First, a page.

Edges, Limits and Boundaries
Feminist Beliefs vs Bedroom Preferences—help!
No Stupid (Kink) Questions: Identification
CollarMe – Return to Sender


Facebook Fixation – a Lusty Limerick

Erotic Non-Fiction

A Pain From Long Ago
I Just Need to Fuck You!
Meet the Amazon
When I Am Laid in Earth
The Night Club


Yes, the G-Spot is Real

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Words, Words, Words

People feel vulnerable talking about sex.

They’ll make all sorts of excuses: It’s taboo. It’s shameful. It ruins the mood.

They’re all bullshit. People don’t like to talk about sex because they’re scared. Of being laughed at, of putting pressure on partners, of being rejected, called a freak, any number of things.

The sad part is that it’s such a common fear that it is a taboo. Talking about desire and turn-ons and experiences does carry that risk of rejection, of judgment.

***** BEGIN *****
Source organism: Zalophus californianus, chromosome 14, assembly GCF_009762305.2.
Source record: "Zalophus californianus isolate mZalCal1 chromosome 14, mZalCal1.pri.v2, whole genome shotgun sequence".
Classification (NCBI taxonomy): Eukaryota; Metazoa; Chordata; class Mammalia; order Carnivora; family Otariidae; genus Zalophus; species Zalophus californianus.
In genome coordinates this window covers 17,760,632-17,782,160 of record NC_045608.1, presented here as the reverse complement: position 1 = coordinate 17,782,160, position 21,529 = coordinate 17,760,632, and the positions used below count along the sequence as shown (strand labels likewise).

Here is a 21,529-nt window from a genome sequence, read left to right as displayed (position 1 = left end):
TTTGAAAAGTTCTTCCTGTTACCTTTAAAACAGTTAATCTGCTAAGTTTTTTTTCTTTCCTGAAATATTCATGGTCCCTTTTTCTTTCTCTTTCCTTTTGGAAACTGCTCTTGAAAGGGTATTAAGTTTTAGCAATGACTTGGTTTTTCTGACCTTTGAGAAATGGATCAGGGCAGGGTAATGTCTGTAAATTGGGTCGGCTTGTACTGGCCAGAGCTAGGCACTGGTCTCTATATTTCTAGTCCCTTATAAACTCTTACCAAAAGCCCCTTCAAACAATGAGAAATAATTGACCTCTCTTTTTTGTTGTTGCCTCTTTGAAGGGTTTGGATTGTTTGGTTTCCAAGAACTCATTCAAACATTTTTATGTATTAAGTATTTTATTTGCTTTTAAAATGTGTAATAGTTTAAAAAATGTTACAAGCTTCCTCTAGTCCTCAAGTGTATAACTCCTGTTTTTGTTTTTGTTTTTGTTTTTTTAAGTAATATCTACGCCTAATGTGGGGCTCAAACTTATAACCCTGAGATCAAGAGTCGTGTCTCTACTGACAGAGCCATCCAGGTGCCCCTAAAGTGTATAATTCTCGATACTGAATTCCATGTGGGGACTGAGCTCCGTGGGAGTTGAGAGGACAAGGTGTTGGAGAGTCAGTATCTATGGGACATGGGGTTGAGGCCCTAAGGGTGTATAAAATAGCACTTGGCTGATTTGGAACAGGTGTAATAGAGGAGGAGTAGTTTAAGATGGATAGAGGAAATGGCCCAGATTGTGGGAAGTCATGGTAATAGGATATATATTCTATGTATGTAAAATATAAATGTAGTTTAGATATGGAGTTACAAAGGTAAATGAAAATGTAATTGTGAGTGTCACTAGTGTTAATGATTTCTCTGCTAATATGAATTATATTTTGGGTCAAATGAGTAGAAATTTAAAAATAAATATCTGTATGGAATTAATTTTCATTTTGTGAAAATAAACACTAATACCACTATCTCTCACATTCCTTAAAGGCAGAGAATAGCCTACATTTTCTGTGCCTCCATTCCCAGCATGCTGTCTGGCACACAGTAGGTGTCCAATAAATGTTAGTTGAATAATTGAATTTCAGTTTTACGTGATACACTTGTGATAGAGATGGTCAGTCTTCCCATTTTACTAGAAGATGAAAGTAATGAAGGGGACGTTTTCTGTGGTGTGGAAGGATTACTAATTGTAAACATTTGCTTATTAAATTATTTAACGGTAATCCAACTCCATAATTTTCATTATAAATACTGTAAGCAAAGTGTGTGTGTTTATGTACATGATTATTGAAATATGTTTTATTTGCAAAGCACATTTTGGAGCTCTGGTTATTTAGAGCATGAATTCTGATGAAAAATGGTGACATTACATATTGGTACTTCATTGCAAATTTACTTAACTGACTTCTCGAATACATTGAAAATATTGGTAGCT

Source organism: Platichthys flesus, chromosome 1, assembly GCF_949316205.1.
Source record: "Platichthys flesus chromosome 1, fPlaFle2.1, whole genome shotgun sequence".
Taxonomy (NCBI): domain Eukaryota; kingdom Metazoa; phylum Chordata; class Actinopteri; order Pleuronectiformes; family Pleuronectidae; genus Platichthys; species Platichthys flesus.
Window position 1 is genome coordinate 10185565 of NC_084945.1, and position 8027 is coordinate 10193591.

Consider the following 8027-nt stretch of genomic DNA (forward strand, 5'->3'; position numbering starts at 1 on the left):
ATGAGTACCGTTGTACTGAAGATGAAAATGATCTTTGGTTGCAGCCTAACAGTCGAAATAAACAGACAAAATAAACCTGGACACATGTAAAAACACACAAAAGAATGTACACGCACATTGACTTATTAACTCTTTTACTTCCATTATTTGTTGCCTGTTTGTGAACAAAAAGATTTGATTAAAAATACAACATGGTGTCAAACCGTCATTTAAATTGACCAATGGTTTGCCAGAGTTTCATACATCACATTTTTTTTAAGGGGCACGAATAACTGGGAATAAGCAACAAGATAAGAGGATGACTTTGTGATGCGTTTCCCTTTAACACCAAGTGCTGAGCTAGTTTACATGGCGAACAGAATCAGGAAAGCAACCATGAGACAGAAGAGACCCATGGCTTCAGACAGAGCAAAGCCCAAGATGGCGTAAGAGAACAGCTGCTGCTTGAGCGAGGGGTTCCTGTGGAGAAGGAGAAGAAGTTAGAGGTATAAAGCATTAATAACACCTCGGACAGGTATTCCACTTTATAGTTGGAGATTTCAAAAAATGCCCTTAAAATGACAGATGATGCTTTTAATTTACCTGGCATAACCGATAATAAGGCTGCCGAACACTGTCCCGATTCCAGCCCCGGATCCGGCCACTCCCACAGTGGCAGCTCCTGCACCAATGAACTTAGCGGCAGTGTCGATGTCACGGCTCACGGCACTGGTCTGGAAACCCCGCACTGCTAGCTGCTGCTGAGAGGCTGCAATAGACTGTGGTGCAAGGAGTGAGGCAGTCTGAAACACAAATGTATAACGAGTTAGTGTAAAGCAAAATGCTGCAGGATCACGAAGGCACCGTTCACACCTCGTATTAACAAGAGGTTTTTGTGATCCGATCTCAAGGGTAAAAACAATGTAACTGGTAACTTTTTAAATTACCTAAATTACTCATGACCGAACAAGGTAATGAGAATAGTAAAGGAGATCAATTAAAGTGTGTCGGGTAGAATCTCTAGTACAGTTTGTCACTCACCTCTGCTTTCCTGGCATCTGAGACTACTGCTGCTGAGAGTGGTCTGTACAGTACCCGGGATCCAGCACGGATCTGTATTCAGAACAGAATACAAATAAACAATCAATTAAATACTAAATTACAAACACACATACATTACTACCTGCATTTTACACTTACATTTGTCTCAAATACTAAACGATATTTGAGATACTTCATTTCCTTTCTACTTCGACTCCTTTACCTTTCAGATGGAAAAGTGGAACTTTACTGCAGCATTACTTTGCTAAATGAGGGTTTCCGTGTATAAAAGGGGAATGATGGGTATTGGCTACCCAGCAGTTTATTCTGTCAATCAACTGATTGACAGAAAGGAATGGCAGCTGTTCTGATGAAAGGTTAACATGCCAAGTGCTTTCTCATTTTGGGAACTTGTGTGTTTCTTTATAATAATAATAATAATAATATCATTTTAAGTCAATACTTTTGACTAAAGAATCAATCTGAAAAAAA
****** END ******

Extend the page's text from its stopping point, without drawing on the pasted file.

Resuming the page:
People feel vulnerable talking about sex because it’s a vulnerable thing to do.

And I don’t care. I think you should do it anyway.

I’m always floored when friends say sex “just happened.” “The first time we had sex, it wasn’t planned. I gave him a massage, he turned over, he had an erection, so we just sort of…” “Well no, we never talked about it, but I kissed her and we started undressing each other and one thing led to another, you know how it is.”

No, I don’t know how it is. I mean yes, I know sexual contact escalates, but silently? I can’t imagine.

It’s a taboo. It’s shameful. It ruins the mood.


It’s a taboo?

Let me explain taboo. Taboo is about the sacred. A taboo is an act forbidden because of a religious or (in wider use) moral principle. It’s about the act itself, not discussion thereof. Granted, taboo leads us to euphemisms about those acts which are forbidden, but if the act itself is acceptable then so must be the discussion of it.

I grew up Jewish. Word and deed are closely knit. We have a lot of taboos. Around sex, menstruation, food. And it is always–always!–more okay to discuss the taboo, even to challenge it, than it is to simply break it and hope no one notices.

Sex is a taboo? You can’t talk about it? I’m guessing you’re working from a system that prohibits having it as well.